Youcef Nadarkhani: U.S. Condemns Impending Execution of Iranian Pastor
By Daniel Tovrov | February 24, 2012 9:34 AM EST
International leaders and supporters of Youcef Nadarkhani are calling for the release of the Christian pastor who has been sentenced to death in Iran.
Earlier this week, the Iranian regime is believed to have given the final execution order for Nadarkhani, who was imprisoned in 2009 for forsaking Islam and converting to Christianity, and eventually found guilty of the crime of apostasy.
"The United States condemns in the strongest possible terms reports that Iranian authorities' reaffirmed a death sentence for Iranian Pastor Youcef Nadarkhani for the sole reason of his refusal to recant his Christian faith," the statement read.
"This action is yet another shocking breach of Iran's international obligations, its own constitution, and stated religious values... The trial and sentencing process for Pastor Nadarkhani demonstrates the Iranian government's total disregard for religious freedom, and further demonstrates Iran's continuing violation of the universal rights of its citizens."
The state department also expressed its concern for the pastor, and also cited Iran's "severe violations" of "religious freedom," while U.S. Reps. Joseph Pitts, R-Pa., and Keith Ellison, D-Minn. -- the latter a Muslim -- have sponsored a congressional resolution to call for Nadarkhani's freedom.
"The persecuted are their own citizens whose only crime is practicing their faith. I believe this resolution is important so that the ayatollah knows the world is watching," said Pitts. "If there are ways to communicate directly to Iran, then that needs to be done."
While attention to the case has waxed and waned, the new, final death order has brought the Nadarkhani case back into the international consciousness. On Wednesday, German Human Rights Commissioner Markus Loening also urged Tehran to "release Nadarkhani, lift his death sentence and grant him a fair trial."
Nadarkhani's supporters are clinging to their final hopes that an execution order can be overturned.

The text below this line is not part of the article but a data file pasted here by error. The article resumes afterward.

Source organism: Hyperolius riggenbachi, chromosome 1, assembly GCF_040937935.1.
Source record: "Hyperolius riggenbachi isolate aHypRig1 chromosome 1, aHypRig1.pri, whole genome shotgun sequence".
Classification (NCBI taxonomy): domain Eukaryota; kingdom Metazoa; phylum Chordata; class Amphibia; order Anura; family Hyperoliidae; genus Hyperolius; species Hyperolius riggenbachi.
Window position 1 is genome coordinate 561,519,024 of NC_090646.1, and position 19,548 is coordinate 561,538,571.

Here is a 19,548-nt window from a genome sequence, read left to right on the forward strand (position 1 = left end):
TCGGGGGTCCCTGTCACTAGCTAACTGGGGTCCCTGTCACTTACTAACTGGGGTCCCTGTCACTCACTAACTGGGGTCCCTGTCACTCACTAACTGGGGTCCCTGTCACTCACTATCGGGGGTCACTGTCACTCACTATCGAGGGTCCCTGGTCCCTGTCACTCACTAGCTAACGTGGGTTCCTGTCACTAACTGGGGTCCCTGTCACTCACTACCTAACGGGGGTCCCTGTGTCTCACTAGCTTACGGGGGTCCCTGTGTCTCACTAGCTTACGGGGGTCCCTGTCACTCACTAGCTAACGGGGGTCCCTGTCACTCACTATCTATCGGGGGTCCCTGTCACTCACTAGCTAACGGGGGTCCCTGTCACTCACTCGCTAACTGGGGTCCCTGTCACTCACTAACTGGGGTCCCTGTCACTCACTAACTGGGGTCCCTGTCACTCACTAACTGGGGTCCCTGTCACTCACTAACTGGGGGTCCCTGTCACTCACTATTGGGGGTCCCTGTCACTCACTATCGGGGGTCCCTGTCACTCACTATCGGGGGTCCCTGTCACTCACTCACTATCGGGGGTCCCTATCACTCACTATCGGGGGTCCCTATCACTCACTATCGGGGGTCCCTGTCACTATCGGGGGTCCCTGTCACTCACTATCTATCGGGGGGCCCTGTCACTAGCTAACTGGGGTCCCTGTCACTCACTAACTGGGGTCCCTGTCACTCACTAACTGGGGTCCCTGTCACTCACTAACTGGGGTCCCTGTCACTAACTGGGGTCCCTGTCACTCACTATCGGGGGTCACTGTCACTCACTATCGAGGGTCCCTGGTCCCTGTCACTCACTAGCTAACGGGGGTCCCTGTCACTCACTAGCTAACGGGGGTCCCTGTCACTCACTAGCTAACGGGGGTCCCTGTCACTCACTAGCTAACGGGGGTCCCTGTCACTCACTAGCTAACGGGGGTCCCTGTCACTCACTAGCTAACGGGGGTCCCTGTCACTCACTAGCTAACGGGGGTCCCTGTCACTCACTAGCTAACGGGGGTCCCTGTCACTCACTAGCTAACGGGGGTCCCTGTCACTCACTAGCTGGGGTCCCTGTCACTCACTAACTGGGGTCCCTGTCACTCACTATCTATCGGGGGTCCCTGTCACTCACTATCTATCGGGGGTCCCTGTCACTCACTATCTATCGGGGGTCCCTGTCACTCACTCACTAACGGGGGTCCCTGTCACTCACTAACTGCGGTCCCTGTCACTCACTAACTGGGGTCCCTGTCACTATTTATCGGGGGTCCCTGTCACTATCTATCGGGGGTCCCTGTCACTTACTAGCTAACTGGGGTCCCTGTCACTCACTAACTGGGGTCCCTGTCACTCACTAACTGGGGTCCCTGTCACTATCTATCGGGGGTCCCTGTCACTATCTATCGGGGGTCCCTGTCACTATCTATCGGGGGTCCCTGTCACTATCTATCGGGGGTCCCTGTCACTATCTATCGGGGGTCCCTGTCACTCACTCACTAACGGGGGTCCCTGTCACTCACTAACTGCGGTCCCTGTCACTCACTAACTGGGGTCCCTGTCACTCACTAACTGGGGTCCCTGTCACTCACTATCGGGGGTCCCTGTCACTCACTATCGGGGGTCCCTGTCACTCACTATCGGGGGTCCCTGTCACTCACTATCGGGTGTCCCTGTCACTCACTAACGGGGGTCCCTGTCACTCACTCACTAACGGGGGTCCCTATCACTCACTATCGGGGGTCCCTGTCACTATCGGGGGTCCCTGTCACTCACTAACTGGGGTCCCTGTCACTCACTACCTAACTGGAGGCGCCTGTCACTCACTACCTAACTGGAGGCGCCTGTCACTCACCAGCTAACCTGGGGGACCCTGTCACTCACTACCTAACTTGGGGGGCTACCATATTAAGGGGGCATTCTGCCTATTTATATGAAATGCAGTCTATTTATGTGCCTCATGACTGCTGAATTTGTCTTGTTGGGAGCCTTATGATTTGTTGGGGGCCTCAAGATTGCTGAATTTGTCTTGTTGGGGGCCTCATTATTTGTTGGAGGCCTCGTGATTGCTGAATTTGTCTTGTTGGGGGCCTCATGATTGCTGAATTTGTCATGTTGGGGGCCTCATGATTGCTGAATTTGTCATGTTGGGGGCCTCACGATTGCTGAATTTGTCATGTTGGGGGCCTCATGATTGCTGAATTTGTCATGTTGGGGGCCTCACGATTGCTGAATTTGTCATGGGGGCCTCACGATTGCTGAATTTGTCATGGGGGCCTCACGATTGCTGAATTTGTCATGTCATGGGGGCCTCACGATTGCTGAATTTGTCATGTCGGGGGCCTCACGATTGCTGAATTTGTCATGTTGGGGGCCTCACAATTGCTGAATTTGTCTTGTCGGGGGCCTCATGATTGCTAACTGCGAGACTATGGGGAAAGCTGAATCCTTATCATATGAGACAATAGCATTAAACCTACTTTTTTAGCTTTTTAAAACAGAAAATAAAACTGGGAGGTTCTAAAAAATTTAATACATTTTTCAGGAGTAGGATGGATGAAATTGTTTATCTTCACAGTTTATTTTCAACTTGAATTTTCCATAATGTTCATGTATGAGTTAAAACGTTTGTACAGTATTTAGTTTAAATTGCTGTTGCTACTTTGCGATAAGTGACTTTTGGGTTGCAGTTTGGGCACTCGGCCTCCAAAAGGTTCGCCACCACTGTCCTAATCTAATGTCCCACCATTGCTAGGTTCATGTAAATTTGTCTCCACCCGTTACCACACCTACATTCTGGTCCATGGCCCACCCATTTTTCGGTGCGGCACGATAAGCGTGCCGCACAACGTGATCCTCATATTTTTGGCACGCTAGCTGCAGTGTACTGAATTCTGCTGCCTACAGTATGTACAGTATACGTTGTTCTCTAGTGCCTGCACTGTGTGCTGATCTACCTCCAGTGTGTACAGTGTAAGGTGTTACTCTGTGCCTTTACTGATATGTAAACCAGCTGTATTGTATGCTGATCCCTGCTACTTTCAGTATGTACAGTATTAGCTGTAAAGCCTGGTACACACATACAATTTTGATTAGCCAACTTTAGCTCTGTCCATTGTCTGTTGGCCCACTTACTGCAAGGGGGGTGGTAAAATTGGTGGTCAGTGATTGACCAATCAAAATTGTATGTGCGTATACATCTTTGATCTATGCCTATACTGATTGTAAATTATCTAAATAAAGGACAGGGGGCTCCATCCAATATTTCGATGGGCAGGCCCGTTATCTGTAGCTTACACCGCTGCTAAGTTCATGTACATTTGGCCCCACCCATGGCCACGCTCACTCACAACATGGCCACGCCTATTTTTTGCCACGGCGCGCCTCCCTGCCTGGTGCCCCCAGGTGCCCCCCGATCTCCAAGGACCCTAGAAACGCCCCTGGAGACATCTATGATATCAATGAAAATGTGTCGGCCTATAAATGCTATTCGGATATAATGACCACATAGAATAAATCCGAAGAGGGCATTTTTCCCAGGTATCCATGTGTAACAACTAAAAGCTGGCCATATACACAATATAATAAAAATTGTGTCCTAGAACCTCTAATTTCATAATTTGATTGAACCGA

The pastor's lawyer, Iranian human rights advocate Mohammad Ali Dadkhah, who also faces up to nine years in prison for representing Nadarkhani, brought the case up to the Supreme Court and then to the ayatollahs, but failed to get the death sentence overturned.
Now that the final execution order has been given, Dadkhah has one final chance to stop his client's date with the hangman, according to Dr. Khataza Gondwe, the Africa and Middle East team leader for Christian Solidarity Worldwide.
"There is still a chance to stop the execution once the execution order is given," Gondwe said. "Lawyers can still take some kind of legal action."
However, Dadkhah can only act once there is an execution date on the books, and there is a possibility that Iran will go ahead with the hanging before it informs Nadarkhani's family members and legal counsel. Iran can hang executed criminals convicted in the revolutionary court and then produce the execution documents after the fact, which is what happened with Pastor Hossein Soodmand in 1990, who was the last time person that Iran officially executed for apostasy.
"That is why there is anxiety around Nadarkhani," said Gondwe. "Because of the fear that he could be executed without notification."
The added danger in this scenario is that the court can posthumously change Nadarkhani's charge.
"They could just come out later and say he's a spy," said Jordan Sekulow, executive director of the American Center for Law and Justice.
"The execution list never has political reasons on it. Just drug trafficking, rape, spying and Zionism. There's always a concern that they will do that."
The courts have already tried to do so once. When news that the Iranian Supreme Court upheld a regional court's death sentence brought heightened media attention to the case, Iran claimed that Nadarkhani had been arrested for rape and spying charges. These claims were belied by leaked court documents.
"The one written verdict we have seen has been for apostasy," said Gondwe. "When other false charges were raised, it was an attempt to put a fig leaf over the situation."
As global attention to the case grows, the apostasy charge becomes especially troubling for Iran. Christianity is a protected religion under the country's constitution and Iran is a signatory to the Universal Declaration of Human Rights -- the precepts of which Iran seems to be breaking in this instance.
Additionally, apostasy is not officially a crime in Iran's legal code, much less one punishable by death. However, because it's a religious charge, the case has gone through Iran's Revolutionary Courts, which also cover various official fatwas and religious regulations.
"The more attention that is shown on this case the better," said Gondwe. "I don't think Iran would act extralegally if the world is watching. Maintain the pressure. Keep this man alive."
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